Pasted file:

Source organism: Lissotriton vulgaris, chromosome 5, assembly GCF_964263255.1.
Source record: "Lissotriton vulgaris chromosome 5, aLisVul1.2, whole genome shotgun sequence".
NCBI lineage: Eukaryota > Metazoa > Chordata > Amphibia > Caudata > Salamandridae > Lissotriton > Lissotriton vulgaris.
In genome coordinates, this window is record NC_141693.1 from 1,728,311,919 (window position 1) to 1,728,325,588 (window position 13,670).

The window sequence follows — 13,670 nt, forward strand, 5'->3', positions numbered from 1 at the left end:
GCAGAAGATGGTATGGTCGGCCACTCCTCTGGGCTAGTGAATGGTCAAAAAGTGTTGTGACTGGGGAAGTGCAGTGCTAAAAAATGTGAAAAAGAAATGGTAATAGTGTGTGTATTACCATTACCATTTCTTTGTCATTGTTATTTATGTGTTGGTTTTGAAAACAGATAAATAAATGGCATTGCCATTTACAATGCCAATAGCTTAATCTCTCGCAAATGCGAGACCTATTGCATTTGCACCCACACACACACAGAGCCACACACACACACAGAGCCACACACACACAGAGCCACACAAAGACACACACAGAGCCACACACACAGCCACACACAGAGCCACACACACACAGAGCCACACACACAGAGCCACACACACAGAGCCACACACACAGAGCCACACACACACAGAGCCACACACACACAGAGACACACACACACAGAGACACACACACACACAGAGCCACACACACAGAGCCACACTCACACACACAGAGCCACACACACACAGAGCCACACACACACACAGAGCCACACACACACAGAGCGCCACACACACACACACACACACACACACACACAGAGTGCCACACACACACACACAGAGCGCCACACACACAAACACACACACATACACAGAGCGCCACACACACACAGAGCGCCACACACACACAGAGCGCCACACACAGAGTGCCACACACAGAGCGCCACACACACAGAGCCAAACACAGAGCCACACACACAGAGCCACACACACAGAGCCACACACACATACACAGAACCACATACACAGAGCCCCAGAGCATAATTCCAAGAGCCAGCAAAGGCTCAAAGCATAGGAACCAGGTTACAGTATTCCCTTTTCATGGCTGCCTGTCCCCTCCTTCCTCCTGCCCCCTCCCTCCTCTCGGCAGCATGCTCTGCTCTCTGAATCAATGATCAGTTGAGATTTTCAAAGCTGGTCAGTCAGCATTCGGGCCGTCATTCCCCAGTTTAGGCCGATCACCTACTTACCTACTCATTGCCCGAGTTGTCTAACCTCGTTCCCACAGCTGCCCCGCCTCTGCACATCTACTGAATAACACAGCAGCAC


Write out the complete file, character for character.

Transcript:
Source organism: Lissotriton vulgaris, chromosome 5, assembly GCF_964263255.1.
Source record: "Lissotriton vulgaris chromosome 5, aLisVul1.2, whole genome shotgun sequence".
NCBI lineage: Eukaryota > Metazoa > Chordata > Amphibia > Caudata > Salamandridae > Lissotriton > Lissotriton vulgaris.
In genome coordinates, this window is record NC_141693.1 from 1,728,311,919 (window position 1) to 1,728,325,588 (window position 13,670).

The window sequence follows — 13,670 nt, forward strand, 5'->3', positions numbered from 1 at the left end:
GCAGAAGATGGTATGGTCGGCCACTCCTCTGGGCTAGTGAATGGTCAAAAAGTGTTGTGACTGGGGAAGTGCAGTGCTAAAAAATGTGAAAAAGAAATGGTAATAGTGTGTGTATTACCATTACCATTTCTTTGTCATTGTTATTTATGTGTTGGTTTTGAAAACAGATAAATAAATGGCATTGCCATTTACAATGCCAATAGCTTAATCTCTCGCAAATGCGAGACCTATTGCATTTGCACCCACACACACACAGAGCCACACACACACACAGAGCCACACACACACAGAGCCACACAAAGACACACACAGAGCCACACACACAGCCACACACAGAGCCACACACACACAGAGCCACACACACAGAGCCACACACACAGAGCCACACACACAGAGCCACACACACACAGAGCCACACACACACAGAGACACACACACACAGAGACACACACACACACAGAGCCACACACACAGAGCCACACTCACACACACAGAGCCACACACACACAGAGCCACACACACACACAGAGCCACACACACACAGAGCGCCACACACACACACACACACACACACACACACAGAGTGCCACACACACACACACAGAGCGCCACACACACAAACACACACACATACACAGAGCGCCACACACACACAGAGCGCCACACACACACAGAGCGCCACACACAGAGTGCCACACACAGAGCGCCACACACACAGAGCCAAACACAGAGCCACACACACAGAGCCACACACACAGAGCCACACACACATACACAGAACCACATACACAGAGCCCCAGAGCATAATTCCAAGAGCCAGCAAAGGCTCAAAGCATAGGAACCAGGTTACAGTATTCCCTTTTCATGGCTGCCTGTCCCCTCCTTCCTCCTGCCCCCTCCCTCCTCTCGGCAGCATGCTCTGCTCTCTGAATCAATGATCAGTTGAGATTTTCAAAGCTGGTCAGTCAGCATTCGGGCCGTCATTCCCCAGTTTAGGCCGATCACCTACTTACCTACTCATTGCCCGAGTTGTCTAACCTCGTTCCCACAGCTGCCCCGCCTCTGCACATCTACTGAATAACACAGCAGCAC